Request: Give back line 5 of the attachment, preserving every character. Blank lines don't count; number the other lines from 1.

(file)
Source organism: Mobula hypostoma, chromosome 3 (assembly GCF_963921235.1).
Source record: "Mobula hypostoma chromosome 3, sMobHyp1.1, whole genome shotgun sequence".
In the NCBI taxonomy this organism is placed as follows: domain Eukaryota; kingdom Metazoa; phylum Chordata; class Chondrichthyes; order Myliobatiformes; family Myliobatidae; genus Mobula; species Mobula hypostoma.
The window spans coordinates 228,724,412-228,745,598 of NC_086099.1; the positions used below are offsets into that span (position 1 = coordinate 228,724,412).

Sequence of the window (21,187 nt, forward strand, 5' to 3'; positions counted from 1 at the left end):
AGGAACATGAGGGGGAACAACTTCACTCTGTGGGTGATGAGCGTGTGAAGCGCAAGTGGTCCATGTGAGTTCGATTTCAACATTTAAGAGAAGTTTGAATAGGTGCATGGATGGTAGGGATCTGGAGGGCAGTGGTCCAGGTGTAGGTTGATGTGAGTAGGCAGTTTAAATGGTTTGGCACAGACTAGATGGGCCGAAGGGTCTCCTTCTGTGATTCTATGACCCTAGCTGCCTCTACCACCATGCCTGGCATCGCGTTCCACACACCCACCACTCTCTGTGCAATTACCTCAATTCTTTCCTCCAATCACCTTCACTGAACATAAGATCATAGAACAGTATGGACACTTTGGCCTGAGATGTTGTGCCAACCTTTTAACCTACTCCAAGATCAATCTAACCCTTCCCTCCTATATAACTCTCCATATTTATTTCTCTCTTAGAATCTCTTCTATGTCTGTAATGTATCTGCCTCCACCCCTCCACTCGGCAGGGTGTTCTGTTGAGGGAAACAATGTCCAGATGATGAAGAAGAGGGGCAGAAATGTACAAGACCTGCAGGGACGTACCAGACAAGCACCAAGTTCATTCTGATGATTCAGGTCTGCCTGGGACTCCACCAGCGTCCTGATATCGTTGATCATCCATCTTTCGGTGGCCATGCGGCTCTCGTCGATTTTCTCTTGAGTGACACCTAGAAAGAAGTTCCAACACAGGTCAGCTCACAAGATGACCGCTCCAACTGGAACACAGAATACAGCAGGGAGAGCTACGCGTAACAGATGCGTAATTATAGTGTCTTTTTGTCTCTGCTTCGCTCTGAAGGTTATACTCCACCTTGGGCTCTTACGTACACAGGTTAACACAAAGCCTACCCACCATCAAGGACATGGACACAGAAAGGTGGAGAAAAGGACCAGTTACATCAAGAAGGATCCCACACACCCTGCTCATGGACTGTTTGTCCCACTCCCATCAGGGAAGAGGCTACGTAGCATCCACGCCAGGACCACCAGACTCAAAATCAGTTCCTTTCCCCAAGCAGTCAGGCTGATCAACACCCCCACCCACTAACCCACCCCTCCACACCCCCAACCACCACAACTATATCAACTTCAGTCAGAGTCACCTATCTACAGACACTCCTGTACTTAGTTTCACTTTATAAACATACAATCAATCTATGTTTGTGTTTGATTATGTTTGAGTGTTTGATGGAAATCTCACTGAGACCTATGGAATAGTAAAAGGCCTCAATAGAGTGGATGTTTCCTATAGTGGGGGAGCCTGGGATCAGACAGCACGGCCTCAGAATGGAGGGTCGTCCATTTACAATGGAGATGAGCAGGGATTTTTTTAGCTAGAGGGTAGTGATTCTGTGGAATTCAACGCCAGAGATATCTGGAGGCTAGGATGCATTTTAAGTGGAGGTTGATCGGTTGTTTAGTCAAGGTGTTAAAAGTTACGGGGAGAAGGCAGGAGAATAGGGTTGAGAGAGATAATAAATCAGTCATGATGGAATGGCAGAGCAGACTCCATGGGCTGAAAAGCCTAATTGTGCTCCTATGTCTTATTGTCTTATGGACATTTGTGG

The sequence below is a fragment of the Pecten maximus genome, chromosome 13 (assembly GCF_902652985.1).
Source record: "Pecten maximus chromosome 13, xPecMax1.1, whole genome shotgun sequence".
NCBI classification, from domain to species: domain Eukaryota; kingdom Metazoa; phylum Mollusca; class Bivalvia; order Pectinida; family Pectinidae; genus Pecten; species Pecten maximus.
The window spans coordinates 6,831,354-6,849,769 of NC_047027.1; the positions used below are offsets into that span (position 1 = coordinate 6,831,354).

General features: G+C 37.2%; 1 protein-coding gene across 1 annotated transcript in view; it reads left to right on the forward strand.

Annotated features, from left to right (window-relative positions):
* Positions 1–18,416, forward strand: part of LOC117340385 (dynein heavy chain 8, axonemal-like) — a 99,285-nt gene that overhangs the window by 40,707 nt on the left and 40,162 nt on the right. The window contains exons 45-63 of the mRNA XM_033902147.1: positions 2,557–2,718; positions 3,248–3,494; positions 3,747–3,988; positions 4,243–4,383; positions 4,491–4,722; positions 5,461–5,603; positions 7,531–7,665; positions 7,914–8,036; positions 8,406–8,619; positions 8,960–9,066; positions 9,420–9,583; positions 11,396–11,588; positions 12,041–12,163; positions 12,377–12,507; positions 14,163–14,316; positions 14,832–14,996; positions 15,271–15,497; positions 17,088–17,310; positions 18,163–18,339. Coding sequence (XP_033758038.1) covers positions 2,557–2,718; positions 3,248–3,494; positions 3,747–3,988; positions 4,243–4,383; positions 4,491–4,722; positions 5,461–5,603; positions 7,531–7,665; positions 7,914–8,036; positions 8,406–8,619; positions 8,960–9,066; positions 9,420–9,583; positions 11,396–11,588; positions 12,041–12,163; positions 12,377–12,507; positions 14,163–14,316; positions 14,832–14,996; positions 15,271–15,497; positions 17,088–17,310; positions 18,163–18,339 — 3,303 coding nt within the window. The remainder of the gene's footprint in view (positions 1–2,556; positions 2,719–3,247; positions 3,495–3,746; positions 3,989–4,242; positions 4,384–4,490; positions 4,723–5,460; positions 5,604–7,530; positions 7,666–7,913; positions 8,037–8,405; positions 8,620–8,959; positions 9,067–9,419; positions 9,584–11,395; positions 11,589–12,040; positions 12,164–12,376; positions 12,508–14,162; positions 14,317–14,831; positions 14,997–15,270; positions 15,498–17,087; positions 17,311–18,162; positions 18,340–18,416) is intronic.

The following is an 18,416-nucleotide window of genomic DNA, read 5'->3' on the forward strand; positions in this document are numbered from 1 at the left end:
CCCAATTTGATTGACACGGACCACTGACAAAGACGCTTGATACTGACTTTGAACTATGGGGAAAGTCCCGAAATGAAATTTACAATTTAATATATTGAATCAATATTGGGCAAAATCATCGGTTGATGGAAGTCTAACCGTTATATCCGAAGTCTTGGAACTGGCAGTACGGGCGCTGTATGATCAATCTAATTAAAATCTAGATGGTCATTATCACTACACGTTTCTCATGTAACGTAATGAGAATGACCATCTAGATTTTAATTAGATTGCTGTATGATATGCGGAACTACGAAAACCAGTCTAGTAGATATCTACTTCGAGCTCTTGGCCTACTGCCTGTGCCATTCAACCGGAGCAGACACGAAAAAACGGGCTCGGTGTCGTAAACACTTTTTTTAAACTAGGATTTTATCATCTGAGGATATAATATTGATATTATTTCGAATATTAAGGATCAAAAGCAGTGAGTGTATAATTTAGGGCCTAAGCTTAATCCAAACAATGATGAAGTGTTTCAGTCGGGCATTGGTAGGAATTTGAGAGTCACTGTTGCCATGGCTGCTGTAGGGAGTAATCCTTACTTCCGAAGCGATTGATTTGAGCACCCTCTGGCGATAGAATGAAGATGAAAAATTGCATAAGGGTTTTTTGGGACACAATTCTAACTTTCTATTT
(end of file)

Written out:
Sequence of the window (21,187 nt, forward strand, 5' to 3'; positions counted from 1 at the left end):